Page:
I said, "Fine, then let's go sit in front of the TV."

Well. That didn't sit well. 

Still, I couldn't understand where I'd gone wrong. I thought we'd long ago incorporated meatsicles into our culinary regimen. I was mistaken.

My wife went on to explain the rules about when and where meatsicles are properly accepted.

Stunned, I asked, "How come I've never heard of these rules before? Is there a book or something?"

"Just get a knife," she groaned, rolling her eyes into orbit.

This world is confusing enough without new rules being thrown at you left and right, especially when the rule-maker doesn't let you know. It's kinda like Trump tweeting new policy and unless you follow him on Twitter, you're in the dark.
Since the beginning of time, meatsicles have been a perfectly acceptable form of food and eating. Sure, cavemen didn't have forks, but it's a well-documented fact they'd jab meat onto sticks, an early precursor. And it's also a well-documented fact cavemen didn't have TV, so when they sat down at the dinner table, meatsicles were completely acceptable.

The way civilized people ate, not like those uncouth dinosaurs. 


Speaking of peculiar, you ain't seen nothin' yet! My new book, Peculiar County, is up for preorder and out July 31st. More about it next week.

In the meantime, click here to preorder one very peculiar reading experience (seat belts are mandatory).

Friday, July 14, 2017

We went looking for a TV and all we have to show for it is this stupid new house!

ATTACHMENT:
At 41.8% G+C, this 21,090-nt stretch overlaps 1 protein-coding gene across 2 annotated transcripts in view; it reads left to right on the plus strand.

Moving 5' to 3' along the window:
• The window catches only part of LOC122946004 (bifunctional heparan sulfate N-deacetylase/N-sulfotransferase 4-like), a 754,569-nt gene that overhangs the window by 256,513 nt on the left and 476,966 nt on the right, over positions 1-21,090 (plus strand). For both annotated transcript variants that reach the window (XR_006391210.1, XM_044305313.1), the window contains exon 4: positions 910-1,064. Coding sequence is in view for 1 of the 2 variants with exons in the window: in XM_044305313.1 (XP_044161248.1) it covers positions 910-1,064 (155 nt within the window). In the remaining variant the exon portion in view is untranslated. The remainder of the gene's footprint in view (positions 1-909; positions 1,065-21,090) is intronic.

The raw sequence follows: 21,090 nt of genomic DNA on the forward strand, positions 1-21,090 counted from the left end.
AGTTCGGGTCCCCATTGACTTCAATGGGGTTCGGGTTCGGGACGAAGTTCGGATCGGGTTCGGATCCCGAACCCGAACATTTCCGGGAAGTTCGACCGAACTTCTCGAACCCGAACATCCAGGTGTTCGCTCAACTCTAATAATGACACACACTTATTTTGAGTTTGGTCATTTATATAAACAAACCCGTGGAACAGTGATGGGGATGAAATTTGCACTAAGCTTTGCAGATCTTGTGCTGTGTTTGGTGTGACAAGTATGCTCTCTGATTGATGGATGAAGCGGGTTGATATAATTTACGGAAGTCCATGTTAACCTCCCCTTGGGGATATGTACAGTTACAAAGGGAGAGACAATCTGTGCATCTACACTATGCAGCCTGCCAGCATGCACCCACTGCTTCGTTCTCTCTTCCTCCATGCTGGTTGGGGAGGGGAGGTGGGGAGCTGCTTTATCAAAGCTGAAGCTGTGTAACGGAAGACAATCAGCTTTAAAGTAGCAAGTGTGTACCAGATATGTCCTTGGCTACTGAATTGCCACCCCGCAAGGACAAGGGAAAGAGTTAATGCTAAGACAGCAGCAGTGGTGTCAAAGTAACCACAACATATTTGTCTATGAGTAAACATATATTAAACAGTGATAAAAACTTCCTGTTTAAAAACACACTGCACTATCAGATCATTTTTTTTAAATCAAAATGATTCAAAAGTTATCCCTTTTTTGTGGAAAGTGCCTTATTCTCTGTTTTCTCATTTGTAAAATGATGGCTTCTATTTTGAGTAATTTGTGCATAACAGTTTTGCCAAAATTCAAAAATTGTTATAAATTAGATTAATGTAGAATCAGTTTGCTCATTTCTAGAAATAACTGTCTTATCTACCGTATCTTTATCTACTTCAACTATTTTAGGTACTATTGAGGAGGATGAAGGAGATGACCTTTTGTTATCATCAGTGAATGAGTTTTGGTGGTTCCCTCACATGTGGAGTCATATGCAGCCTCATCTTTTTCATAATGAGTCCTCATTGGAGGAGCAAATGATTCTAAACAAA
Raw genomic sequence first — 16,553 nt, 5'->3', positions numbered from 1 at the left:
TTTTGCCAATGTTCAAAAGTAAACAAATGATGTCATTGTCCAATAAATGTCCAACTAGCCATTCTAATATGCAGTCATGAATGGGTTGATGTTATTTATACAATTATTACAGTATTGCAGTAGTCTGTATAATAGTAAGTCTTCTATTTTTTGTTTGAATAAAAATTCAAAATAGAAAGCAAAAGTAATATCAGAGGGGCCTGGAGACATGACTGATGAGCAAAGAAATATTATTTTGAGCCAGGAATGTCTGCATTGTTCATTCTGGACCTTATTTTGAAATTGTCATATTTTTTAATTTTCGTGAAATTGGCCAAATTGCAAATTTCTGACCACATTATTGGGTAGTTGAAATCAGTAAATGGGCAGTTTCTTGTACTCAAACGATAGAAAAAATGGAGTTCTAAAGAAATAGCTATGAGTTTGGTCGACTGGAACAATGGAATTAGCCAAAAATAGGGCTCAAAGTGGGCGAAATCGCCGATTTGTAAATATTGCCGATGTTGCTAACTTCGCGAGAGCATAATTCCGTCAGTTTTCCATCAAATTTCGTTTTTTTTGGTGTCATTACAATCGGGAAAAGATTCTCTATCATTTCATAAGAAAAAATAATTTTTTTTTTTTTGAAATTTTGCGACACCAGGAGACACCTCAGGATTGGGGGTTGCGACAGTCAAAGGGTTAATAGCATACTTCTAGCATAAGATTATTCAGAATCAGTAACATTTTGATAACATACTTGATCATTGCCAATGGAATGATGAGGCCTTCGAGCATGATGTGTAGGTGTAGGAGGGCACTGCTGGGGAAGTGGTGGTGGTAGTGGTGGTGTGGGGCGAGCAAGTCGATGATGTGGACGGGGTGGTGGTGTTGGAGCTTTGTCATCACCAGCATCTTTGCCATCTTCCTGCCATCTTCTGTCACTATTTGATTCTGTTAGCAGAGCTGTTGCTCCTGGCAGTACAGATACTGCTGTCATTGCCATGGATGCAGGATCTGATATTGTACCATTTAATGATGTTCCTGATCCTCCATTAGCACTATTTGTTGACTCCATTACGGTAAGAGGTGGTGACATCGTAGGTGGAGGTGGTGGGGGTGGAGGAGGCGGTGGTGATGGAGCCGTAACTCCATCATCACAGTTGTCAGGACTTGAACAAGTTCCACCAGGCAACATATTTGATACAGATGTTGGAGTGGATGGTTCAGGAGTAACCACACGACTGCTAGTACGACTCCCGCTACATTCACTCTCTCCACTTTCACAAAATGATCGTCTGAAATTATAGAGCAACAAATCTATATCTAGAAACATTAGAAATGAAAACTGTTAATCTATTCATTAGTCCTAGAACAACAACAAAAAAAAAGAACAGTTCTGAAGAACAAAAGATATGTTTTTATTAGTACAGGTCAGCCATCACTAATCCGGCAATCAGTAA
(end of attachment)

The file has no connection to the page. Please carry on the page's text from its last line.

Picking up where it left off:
Bada-boom. And not really. But almost.
My wife--wise and almighty--told me we should never go shopping while "hangry," a term a candy bar commercial adeptly coined, equating one's hungry physical being with an angry mind-set. Ergo, don't make snap purchases at the grocery store.

Back to pertinent business, recently our TV went blinky, double-vision blue and red. It's fine if you wear those awful 3-D glasses with the impossible to clean and always smudged plastic lenses, but otherwise, unacceptable. 

Sunday afternoon, we set out to ogle new TV's. The modern technology mind-boggled, fossilized me into the prehistoric era. I didn't have a clue, still playing videotapes at home, for Gawd's sake.

Out of desperation, over-whelmed, we quit. Made a promise to research. Just like back in school.

On the way home, we saw a house for sale. "Open House," the sign read, a beguiling treasure trove awaiting we failed hunters. Being no fools, tired, "hangry," disgruntled, we slept-walk inside. And fell in love.